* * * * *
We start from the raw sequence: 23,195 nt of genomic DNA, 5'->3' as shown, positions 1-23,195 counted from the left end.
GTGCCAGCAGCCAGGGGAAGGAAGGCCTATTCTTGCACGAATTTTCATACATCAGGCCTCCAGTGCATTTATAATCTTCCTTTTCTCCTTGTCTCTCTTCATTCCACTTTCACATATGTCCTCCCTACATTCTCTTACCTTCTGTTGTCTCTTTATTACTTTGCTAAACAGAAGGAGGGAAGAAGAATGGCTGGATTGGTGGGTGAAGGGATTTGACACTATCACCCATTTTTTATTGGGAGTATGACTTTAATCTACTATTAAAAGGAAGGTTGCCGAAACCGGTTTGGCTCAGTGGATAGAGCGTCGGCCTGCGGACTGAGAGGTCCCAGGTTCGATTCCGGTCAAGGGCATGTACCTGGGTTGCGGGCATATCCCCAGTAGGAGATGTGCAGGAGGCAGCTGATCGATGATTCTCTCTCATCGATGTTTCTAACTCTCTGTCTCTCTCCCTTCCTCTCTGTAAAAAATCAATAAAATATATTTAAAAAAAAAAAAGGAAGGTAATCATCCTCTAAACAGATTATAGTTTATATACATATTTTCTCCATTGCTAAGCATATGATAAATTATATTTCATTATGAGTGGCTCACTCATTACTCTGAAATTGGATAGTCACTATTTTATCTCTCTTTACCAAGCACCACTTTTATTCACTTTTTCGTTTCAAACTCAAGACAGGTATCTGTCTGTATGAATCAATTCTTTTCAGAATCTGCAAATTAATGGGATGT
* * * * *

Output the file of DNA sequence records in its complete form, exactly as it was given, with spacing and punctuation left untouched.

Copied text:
We start from the raw sequence: 23,195 nt of genomic DNA, 5'->3' as shown, positions 1-23,195 counted from the left end.
GTGCCAGCAGCCAGGGGAAGGAAGGCCTATTCTTGCACGAATTTTCATACATCAGGCCTCCAGTGCATTTATAATCTTCCTTTTCTCCTTGTCTCTCTTCATTCCACTTTCACATATGTCCTCCCTACATTCTCTTACCTTCTGTTGTCTCTTTATTACTTTGCTAAACAGAAGGAGGGAAGAAGAATGGCTGGATTGGTGGGTGAAGGGATTTGACACTATCACCCATTTTTTATTGGGAGTATGACTTTAATCTACTATTAAAAGGAAGGTTGCCGAAACCGGTTTGGCTCAGTGGATAGAGCGTCGGCCTGCGGACTGAGAGGTCCCAGGTTCGATTCCGGTCAAGGGCATGTACCTGGGTTGCGGGCATATCCCCAGTAGGAGATGTGCAGGAGGCAGCTGATCGATGATTCTCTCTCATCGATGTTTCTAACTCTCTGTCTCTCTCCCTTCCTCTCTGTAAAAAATCAATAAAATATATTTAAAAAAAAAAAAGGAAGGTAATCATCCTCTAAACAGATTATAGTTTATATACATATTTTCTCCATTGCTAAGCATATGATAAATTATATTTCATTATGAGTGGCTCACTCATTACTCTGAAATTGGATAGTCACTATTTTATCTCTCTTTACCAAGCACCACTTTTATTCACTTTTTCGTTTCAAACTCAAGACAGGTATCTGTCTGTATGAATCAATTCTTTTCAGAATCTGCAAATTAATGGGATGT